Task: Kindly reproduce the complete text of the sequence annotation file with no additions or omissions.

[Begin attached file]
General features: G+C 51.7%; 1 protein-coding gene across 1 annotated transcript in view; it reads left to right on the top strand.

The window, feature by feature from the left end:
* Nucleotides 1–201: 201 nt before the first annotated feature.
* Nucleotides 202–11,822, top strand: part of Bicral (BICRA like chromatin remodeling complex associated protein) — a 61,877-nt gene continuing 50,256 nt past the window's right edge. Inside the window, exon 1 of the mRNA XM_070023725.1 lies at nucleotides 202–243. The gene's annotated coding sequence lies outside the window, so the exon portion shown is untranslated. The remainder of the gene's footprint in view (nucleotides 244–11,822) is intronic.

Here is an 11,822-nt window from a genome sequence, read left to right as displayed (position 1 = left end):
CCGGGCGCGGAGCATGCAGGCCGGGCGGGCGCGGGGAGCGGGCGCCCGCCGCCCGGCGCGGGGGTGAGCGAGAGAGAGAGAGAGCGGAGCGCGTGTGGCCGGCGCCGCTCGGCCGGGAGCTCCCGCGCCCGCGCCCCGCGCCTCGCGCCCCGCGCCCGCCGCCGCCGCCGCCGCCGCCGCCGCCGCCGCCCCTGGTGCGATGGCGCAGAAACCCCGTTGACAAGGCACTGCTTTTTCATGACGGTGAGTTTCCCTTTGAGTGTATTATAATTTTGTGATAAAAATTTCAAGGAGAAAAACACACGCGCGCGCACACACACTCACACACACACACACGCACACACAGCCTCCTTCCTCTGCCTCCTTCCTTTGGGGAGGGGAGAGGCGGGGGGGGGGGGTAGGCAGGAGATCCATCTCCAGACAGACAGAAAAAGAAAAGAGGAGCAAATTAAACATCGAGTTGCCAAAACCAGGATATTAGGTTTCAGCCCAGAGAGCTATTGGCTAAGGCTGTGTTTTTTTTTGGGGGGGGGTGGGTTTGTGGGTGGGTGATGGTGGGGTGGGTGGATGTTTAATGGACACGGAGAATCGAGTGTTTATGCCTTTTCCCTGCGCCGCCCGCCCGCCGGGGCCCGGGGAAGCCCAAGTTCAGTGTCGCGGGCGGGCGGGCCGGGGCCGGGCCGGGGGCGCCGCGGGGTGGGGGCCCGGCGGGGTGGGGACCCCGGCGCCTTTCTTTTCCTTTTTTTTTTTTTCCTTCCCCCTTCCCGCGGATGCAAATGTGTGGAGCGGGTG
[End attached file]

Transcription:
General features: G+C 51.7%; 1 protein-coding gene across 1 annotated transcript in view; it reads left to right on the top strand.

The window, feature by feature from the left end:
* Nucleotides 1–201: 201 nt before the first annotated feature.
* Nucleotides 202–11,822, top strand: part of Bicral (BICRA like chromatin remodeling complex associated protein) — a 61,877-nt gene continuing 50,256 nt past the window's right edge. Inside the window, exon 1 of the mRNA XM_070023725.1 lies at nucleotides 202–243. The gene's annotated coding sequence lies outside the window, so the exon portion shown is untranslated. The remainder of the gene's footprint in view (nucleotides 244–11,822) is intronic.

Here is an 11,822-nt window from a genome sequence, read left to right as displayed (position 1 = left end):
CCGGGCGCGGAGCATGCAGGCCGGGCGGGCGCGGGGAGCGGGCGCCCGCCGCCCGGCGCGGGGGTGAGCGAGAGAGAGAGAGAGCGGAGCGCGTGTGGCCGGCGCCGCTCGGCCGGGAGCTCCCGCGCCCGCGCCCCGCGCCTCGCGCCCCGCGCCCGCCGCCGCCGCCGCCGCCGCCGCCGCCGCCGCCCCTGGTGCGATGGCGCAGAAACCCCGTTGACAAGGCACTGCTTTTTCATGACGGTGAGTTTCCCTTTGAGTGTATTATAATTTTGTGATAAAAATTTCAAGGAGAAAAACACACGCGCGCGCACACACACTCACACACACACACACGCACACACAGCCTCCTTCCTCTGCCTCCTTCCTTTGGGGAGGGGAGAGGCGGGGGGGGGGGGTAGGCAGGAGATCCATCTCCAGACAGACAGAAAAAGAAAAGAGGAGCAAATTAAACATCGAGTTGCCAAAACCAGGATATTAGGTTTCAGCCCAGAGAGCTATTGGCTAAGGCTGTGTTTTTTTTTGGGGGGGGGTGGGTTTGTGGGTGGGTGATGGTGGGGTGGGTGGATGTTTAATGGACACGGAGAATCGAGTGTTTATGCCTTTTCCCTGCGCCGCCCGCCCGCCGGGGCCCGGGGAAGCCCAAGTTCAGTGTCGCGGGCGGGCGGGCCGGGGCCGGGCCGGGGGCGCCGCGGGGTGGGGGCCCGGCGGGGTGGGGACCCCGGCGCCTTTCTTTTCCTTTTTTTTTTTTTCCTTCCCCCTTCCCGCGGATGCAAATGTGTGGAGCGGGTG